New Sentencing Guidelines for Health and Safety Offences, Corporate Manslaughter and Food Safety and Hygiene Offences Now in Force

    View Authors February 2016

    As you may be aware from our alert and blog last year, the Sentencing Council has published guidelines for health and safety, corporate manslaughter and food safety and hygiene offences for the first time.

    The new guidelines replace the previous version which provided that fines should seldom be less than £500,000 for corporate manslaughter and £100,000 for health and safety offences causing death. The previous guidelines also did not cover other health and safety or food safety and hygiene offences.

    The new guidelines are likely to result in significantly higher penalties for organisations convicted of such offences and will apply to organisations in England and Wales which are sentenced on or after 1 February 2016 (regardless of the date of the offence) and to all individual offenders aged 18 and over.

    The guidelines do not apply to Scotland. A new Sentencing Council for Scotland came into existence on 19 October 2015 but it remains to be seen how they will approach the sentencing of health and safety offences. Until Scottish guidelines are produced, it may be that Scottish courts will refer to the new guidelines for England and Wales. Similarly in Northern Ireland, although the guidelines are not currently binding, the courts in Northern Ireland may refer to them for guidance on sentencing due to an absence of their own guidelines and the similarities in legislation.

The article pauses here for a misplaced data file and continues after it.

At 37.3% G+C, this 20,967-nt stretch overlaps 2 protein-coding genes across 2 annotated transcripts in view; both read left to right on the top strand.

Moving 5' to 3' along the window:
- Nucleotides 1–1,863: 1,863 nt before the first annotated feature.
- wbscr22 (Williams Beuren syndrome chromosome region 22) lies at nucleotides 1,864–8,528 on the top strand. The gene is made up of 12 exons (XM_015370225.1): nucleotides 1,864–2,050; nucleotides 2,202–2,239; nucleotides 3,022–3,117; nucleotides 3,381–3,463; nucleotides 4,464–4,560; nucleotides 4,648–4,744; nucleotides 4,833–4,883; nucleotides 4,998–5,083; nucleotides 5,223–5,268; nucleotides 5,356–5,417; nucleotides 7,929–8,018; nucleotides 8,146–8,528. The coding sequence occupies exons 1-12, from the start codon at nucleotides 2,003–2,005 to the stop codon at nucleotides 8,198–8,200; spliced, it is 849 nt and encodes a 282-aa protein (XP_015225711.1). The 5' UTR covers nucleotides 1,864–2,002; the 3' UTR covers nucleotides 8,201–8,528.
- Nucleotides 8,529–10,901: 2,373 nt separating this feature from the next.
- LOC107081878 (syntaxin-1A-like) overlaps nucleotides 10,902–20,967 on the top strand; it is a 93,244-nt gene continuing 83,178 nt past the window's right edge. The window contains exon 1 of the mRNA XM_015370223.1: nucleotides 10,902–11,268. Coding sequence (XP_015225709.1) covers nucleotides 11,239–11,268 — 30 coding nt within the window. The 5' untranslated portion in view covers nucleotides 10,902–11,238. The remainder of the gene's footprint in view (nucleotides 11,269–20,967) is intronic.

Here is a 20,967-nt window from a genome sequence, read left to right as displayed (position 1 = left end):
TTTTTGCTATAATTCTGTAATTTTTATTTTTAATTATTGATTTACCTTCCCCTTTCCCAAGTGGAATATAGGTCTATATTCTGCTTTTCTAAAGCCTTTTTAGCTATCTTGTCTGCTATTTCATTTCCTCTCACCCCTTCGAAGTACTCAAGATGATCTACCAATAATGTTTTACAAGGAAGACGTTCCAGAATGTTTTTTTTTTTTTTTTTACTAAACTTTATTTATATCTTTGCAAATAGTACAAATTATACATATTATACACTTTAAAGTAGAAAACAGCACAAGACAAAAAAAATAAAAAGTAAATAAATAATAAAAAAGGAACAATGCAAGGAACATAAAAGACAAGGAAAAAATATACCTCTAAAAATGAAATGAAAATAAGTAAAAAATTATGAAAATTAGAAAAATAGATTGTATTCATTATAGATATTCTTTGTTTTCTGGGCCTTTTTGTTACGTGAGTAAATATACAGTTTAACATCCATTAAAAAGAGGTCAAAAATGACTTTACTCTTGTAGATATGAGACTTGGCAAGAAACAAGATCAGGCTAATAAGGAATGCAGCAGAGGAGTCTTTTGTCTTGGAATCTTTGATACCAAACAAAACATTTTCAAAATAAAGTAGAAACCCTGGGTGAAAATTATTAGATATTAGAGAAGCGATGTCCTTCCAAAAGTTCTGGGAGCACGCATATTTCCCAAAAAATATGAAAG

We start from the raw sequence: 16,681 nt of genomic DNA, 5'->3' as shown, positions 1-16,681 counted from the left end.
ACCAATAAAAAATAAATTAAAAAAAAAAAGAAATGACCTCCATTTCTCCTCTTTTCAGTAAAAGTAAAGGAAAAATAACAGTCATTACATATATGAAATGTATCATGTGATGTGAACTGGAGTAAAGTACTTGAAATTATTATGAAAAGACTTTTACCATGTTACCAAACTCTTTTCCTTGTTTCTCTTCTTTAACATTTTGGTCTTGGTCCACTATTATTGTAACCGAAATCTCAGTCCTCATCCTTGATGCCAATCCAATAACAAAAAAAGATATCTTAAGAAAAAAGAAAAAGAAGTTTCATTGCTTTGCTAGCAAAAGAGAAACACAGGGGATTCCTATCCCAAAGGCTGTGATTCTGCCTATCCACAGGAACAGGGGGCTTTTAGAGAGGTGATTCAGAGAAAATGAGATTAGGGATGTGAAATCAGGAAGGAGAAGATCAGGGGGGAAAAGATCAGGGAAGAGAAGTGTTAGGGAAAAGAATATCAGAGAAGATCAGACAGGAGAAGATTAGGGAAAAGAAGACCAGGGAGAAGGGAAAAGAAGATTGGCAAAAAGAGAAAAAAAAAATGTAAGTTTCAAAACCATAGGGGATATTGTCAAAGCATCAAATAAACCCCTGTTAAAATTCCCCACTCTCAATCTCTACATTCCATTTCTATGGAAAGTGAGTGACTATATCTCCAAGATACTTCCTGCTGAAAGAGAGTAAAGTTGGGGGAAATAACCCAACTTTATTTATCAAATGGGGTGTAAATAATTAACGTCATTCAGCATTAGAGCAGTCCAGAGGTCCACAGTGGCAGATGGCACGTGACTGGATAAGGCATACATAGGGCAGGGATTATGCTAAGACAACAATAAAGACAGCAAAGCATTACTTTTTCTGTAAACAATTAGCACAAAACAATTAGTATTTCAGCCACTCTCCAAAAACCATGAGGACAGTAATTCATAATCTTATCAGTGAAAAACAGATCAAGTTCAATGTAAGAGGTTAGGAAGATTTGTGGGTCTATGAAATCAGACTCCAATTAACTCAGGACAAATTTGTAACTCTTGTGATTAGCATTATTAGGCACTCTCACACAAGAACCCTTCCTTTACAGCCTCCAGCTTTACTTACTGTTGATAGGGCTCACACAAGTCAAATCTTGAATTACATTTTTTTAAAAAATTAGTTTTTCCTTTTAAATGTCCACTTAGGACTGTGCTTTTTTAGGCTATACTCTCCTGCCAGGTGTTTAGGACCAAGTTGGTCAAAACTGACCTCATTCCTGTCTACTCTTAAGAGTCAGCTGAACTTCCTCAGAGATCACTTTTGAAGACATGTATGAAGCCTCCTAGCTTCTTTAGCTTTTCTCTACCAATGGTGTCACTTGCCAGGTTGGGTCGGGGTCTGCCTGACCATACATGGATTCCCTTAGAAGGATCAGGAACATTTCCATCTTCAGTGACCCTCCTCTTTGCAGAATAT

The new guidelines were introduced for a number of reasons, including the inconsistency in sentences being imposed by courts for these types of offences and the fact that courts were often unfamiliar with these types of offences and needed guidance. There were also concerns that the sentences being imposed were too lenient, thus failing to have any significant economic impact on the organisations on which they were imposed.

    The Criminal Justice Act 2003 requires that fines must reflect the seriousness of the offence and take into account the financial circumstances of the offender and under the new guidelines – “[p] articular attention should be paid to turnover; profit before tax; directors’ remuneration, loan accounts and pension provision; and assets as disclosed by the balance sheet” when determining the level of the fine to impose.

    The guidelines include a number of tables setting out starting points and ranges for sentences for the various offences, for example, large organisations (those with a turnover of £50 million or more) could face fines of up to £10 million for health and safety offences, £20 million for corporate manslaughter, and £3 million for food safety and hygiene offences. It will be at the court’s discretion to go above these figures if they consider a case to be exceptional. This is significantly more than the £100,000/£500,000 figures provided in the previous guidance.